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Clin Neurophysiol. 2002 Jan;113(1):16-24.

Somatosensory processing during movement observation in humans.

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Dipartimento di Neuroscienze, Sezione Neurologia, UO Neurofisiopatologia, Università di Siena, Policlinico Le Scotte, Viale Bracci, 53100 Siena, Italy.



A neural system matching action observation and execution seems to operate in the human brain, but its possible role in processing sensory inputs reaching the cortex during movement observation is unknown.


We investigated somatosensory evoked potentials (SEPs), somatosensory evoked fields (SEFs) and the temporal spectral evolution of the brain rhythms (approximately 10 and approximately 20 Hz) following electrical stimulation of the right median nerve in 15 healthy subjects, during the following randomly intermingled conditions: a pure cognitive/attentive task (mental calculation); the observation of a motoric act (repetitive grasping) with low cognitive content ('Obs-grasp'); and the observation of a complex motoric act (finger movement sequence), that the subject had to recognize later on, therefore reflecting an adjunctive cognitive task ('Obs-seq'). These conditions were compared with an absence of tasks ('Relax') and actual motor performance.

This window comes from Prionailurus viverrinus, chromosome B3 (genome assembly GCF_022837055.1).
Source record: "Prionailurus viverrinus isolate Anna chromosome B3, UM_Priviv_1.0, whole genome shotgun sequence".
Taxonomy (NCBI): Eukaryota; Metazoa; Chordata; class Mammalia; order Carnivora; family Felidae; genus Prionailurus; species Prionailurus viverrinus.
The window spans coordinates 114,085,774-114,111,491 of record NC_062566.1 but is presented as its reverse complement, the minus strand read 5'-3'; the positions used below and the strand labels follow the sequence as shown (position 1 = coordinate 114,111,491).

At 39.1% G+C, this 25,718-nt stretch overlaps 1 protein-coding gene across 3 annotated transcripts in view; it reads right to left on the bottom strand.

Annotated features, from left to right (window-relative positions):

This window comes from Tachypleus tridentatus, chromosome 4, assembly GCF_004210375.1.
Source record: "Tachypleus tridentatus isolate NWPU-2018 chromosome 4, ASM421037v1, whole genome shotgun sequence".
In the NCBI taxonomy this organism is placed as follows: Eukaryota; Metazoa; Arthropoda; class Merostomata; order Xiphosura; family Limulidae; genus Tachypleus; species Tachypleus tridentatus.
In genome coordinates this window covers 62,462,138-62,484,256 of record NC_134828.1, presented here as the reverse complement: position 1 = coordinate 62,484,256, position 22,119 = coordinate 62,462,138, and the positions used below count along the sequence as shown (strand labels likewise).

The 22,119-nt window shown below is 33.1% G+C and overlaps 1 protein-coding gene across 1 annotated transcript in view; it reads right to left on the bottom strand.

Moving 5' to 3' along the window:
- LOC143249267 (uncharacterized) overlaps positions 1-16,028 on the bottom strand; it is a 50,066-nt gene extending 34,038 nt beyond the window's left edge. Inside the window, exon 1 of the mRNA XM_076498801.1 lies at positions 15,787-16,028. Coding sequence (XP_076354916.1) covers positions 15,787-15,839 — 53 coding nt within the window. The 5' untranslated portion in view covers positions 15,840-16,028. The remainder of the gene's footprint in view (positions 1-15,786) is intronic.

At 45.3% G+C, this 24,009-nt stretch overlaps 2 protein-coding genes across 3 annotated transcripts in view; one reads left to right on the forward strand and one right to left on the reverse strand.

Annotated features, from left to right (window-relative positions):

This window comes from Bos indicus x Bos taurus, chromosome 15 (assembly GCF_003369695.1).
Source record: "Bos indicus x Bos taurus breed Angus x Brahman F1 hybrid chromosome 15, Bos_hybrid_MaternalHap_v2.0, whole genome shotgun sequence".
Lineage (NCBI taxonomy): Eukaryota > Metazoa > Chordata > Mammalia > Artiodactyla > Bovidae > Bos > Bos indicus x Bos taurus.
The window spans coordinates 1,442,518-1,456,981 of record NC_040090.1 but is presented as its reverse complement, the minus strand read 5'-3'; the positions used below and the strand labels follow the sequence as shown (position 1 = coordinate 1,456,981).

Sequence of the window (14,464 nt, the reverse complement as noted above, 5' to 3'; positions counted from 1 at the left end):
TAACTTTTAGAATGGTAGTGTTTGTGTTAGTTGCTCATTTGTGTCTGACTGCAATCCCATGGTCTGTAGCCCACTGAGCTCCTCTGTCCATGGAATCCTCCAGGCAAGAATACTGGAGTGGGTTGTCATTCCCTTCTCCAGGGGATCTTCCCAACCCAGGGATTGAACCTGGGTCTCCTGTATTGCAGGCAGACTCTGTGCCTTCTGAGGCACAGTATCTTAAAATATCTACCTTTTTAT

The post-stimulus rebound of the approximately 20 Hz beta magnetoencephalographic rhythm was reduced during movement observation, in spite of little changes in the approximately 10 Hz rhythm. Novel findings were: selective amplitude increase of the pre-central N(30) SEP component during both 'Obs-grasp' and 'Obs-seq', as opposed to the 'gating effect' (i.e. amplitude decrease of the N(30)) occurring during movement execution. The strength increase of the 30 ms SEF cortical source significantly correlated with the decrease of the approximately 20 Hz post-stimulus rebound, suggesting a similar pre-central origin.


Changes took place regardless of either the complexity or the cognitive content of the observed movement, being related exclusively with the motoric content of the action. It is hypothesized that the frontal 'mirror neurons' system, known to directly facilitate motor output during observation of actions, may also modulate those somatosensory inputs which are directed to pre-central areas. These changes are evident even in the very first phases (i.e. few tens of milliseconds) of the sensory processing.

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